CHINA Hong Kong Palace Museum breaks ground

CHINA

Hong Kong Palace Museum breaks ground

CGTN

01:47, May 29, 2018

(Photo: CGTN)

Construction for the Hong Kong Palace Museum, which is expected to open in the West Kowloon Cultural District of the Hong Kong Special Administrative Region (HKSAR) by 2022, commenced on Monday.

The museum was designed under an agreement between the HKSAR and the Palace Museum located at Beijing’s Forbidden City in 2017, and once built, it will display treasures and cultural relics from the Forbidden City. The two museums will also cooperate in exhibitions, staff training and cultural communication.

The museum will have 7,600 square meters of gallery space dedicated to gold, bronze and jade items, paintings, and ceramic objects, as well as displays on life in the Imperial Court which will greatly enrich the museum experience. Other museum facilities include a 400-seat lecture theater, activity rooms, a restaurant and shop for cultural creative productions.

According to the agreement, the relics on display at the Hong Kong Palace Museum will be divided into two categories generally, according to their loan terms. Relics of long-term exhibitions will be on display for at least a year, or extended if necessary. There will be at least 600 pieces of relics in this category.

In an interview with Shan Jixiang, curator of the Palace Museum in Beijing ahead of the ground-breaking ceremony, he said he hopes that the Hong Kong Palace Museum will become a culturally agreeable museum, adding more charm to the “Pearl of the Orient”.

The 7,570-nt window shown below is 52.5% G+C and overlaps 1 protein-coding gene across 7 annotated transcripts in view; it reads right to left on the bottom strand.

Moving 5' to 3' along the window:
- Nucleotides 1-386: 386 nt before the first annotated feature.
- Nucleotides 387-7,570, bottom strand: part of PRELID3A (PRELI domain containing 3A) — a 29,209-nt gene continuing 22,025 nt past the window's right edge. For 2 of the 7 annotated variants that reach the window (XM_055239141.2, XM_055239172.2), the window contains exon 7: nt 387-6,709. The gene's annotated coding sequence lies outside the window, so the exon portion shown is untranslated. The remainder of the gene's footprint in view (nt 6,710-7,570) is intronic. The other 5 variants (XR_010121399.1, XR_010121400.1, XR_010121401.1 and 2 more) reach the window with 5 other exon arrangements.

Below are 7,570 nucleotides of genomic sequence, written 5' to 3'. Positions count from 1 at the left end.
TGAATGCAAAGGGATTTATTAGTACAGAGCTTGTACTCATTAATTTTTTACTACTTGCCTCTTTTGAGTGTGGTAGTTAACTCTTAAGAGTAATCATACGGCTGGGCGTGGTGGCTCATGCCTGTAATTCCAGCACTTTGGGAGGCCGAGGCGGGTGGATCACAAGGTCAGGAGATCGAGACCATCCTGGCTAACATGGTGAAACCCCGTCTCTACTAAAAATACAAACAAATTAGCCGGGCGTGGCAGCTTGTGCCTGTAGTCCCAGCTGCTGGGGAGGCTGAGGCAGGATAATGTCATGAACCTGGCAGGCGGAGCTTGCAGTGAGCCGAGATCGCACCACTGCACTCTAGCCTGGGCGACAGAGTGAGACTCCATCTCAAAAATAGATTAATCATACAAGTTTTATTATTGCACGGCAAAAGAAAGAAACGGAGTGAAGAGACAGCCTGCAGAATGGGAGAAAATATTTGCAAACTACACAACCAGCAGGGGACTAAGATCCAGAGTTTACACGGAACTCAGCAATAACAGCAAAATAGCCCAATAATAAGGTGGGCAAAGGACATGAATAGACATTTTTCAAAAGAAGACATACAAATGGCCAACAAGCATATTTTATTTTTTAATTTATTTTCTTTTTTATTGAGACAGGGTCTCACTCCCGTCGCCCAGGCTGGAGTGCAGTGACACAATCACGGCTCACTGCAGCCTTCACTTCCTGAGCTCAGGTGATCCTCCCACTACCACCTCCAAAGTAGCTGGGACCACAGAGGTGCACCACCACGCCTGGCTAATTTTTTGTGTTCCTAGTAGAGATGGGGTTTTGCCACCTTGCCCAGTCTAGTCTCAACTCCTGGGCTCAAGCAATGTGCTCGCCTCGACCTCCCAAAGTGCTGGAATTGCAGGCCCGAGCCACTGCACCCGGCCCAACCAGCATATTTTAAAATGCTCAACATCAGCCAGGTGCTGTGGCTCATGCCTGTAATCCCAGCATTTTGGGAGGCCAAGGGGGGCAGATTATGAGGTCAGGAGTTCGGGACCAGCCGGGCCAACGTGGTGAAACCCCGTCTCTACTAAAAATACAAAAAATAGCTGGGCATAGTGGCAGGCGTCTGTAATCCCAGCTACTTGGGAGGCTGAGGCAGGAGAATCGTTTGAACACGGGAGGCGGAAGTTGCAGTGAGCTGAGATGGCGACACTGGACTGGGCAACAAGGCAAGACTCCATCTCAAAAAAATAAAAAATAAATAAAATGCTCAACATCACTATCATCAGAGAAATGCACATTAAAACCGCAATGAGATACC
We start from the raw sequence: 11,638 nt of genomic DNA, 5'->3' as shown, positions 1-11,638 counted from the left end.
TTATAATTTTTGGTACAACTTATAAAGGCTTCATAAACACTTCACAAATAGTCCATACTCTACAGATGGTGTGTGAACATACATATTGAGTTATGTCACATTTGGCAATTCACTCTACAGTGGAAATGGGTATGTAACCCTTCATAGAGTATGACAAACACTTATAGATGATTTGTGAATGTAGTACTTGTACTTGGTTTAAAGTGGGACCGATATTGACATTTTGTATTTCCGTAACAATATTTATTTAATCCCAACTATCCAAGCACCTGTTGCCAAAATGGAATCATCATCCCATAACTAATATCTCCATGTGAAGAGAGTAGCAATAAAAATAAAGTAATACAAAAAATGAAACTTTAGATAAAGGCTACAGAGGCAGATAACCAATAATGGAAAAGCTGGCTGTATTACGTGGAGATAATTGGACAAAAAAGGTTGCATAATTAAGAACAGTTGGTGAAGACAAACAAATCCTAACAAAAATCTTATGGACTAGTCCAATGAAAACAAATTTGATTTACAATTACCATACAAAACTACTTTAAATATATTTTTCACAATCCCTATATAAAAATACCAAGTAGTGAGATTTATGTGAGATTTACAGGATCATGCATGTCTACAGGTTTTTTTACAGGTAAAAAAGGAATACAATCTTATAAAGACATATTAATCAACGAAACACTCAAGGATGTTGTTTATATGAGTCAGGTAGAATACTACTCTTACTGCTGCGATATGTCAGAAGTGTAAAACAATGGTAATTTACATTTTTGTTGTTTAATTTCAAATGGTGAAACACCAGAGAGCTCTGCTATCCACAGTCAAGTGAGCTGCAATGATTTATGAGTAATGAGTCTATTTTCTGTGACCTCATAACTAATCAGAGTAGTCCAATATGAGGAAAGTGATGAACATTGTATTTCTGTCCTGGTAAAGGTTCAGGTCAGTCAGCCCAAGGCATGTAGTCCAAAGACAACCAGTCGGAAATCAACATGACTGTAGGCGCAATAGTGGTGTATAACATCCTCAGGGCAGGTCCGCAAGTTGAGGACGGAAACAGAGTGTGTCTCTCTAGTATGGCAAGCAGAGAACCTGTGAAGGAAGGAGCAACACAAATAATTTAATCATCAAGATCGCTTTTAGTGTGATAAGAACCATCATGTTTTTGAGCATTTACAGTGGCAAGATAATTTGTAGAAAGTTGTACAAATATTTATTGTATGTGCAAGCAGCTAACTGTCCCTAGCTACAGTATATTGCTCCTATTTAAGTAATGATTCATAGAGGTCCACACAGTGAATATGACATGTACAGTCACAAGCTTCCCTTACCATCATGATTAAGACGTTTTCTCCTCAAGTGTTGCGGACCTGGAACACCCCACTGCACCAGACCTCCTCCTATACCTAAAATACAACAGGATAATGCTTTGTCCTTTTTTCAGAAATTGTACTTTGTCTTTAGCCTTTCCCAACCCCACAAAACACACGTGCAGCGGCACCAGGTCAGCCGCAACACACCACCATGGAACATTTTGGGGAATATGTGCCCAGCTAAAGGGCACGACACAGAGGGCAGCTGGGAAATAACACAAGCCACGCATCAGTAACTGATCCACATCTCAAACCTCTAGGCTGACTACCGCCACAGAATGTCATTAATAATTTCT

Shan also promised that the Palace Museum in Beijing will transfer a large number of relics with high historical, scientific and artistic values to Hong Kong. They will also study the tastes of Hong Kong residents, and therefore hold exhibitions based on their aspirations.

He added that there are quite a number of Hong Kong graduate students working at the Palace Museum as interns, who currently have the chance of learning cultural repairs, relics authentications and explanations.

“I was deeply touched by their reflections and feelings after the internship. There are an increasing number of Hong Kong scholars paying attention to the culture of the Palace Museum,” said Shan.

The cooperation agreement was signed by Matthew Cheung Kin-chung, Hong Kong’s chief secretary for administration and chairman of the board of the West Kowloon Cultural District Authority and Curator Shan Jixiang last year.

President Xi Jinping also attended the ceremony while he was in Hong Kong for the celebrations marking the 20th anniversary of Hong Kong’s return to China. 


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